Parental Experiences of Rapid Early Genomic Results in Infancy: A mixed methods study of parental adjustment, adaptation, risk and resilience (PEREGRIN*)

Study code

Lead researcher
Professor Claire Hughes

Study type
Samples and data

Institution or company
University of Cambridge

Researcher type

Speciality area
Children and Young People


Worldwide, the Cambridge-based Next Generation Children (NGC) project (French et al, 2019) is the first and largest cohort to receive rapid trio whole genome sequencing (rWGS) in an acute neonatal and paediatric setting (NICU/PICU). Just over a third of the 521 families received a diagnosis of a rare or ultra-rare disease in their child. These genetic conditions require early intensive care and impact families and their child’s clinical management in a variety of ways.  

This follow-up mixed-methods study with parents aims to explore: (i) parents’ reflections on their experiences of rapid early genomic testing and results, and the impact this has had on their family lives and wellbeing; and (ii) the factors that help explain why these experiences and impacts differ across families.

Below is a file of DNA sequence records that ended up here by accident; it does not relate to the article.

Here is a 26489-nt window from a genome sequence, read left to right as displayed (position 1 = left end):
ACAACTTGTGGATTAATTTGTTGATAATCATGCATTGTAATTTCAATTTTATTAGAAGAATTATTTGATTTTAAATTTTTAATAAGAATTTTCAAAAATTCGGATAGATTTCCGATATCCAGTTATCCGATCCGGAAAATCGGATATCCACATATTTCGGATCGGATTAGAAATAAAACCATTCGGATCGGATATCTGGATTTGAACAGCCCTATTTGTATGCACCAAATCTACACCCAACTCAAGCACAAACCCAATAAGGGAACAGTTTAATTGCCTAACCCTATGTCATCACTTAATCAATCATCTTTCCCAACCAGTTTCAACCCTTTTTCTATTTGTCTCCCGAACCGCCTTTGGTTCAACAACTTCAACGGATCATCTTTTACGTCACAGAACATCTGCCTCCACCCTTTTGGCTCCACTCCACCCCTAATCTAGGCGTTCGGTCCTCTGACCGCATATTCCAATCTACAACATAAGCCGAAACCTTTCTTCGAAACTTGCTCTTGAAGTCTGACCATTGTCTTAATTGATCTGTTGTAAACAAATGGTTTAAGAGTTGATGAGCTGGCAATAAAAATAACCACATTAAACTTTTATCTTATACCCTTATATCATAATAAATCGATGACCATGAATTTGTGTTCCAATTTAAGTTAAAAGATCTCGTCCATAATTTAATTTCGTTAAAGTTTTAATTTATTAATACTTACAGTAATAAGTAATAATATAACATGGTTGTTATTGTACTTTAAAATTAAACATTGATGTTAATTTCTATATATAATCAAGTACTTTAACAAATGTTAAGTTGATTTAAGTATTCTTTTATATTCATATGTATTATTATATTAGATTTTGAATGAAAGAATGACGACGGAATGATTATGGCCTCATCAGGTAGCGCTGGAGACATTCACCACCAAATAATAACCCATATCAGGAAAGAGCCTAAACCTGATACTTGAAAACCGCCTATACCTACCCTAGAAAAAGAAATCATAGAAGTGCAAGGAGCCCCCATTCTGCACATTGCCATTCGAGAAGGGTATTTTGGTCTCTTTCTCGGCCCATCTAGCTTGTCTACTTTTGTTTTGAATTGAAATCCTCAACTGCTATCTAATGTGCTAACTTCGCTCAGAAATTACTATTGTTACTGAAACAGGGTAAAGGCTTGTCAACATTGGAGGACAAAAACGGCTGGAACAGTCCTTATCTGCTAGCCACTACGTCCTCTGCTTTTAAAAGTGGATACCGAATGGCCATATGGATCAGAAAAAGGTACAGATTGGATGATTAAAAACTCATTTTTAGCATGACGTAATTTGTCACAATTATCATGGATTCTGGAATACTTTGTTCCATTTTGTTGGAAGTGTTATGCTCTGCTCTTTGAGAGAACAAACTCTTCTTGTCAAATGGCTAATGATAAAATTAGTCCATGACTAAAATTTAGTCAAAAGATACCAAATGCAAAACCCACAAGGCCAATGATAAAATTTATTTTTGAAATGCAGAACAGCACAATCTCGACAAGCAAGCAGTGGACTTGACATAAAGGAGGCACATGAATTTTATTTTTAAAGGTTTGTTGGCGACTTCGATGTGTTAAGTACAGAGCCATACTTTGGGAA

This study will consider parents’ perceptions of the timing and usefulness of testing, alongside with decisional regret. Secondly, parental adjustment and adaptation to child’s illness and diagnosis will be examined in relation to child and parent characteristics, the early home environment and available support. 

Participation: For this study 92 participants took part by completing a questionnaire and conducting an interview with a researcher.

Organisation: This study is organised by Helen Dolling from The Centre for Family Research, within the Department of Psychology at the University of Cambridge.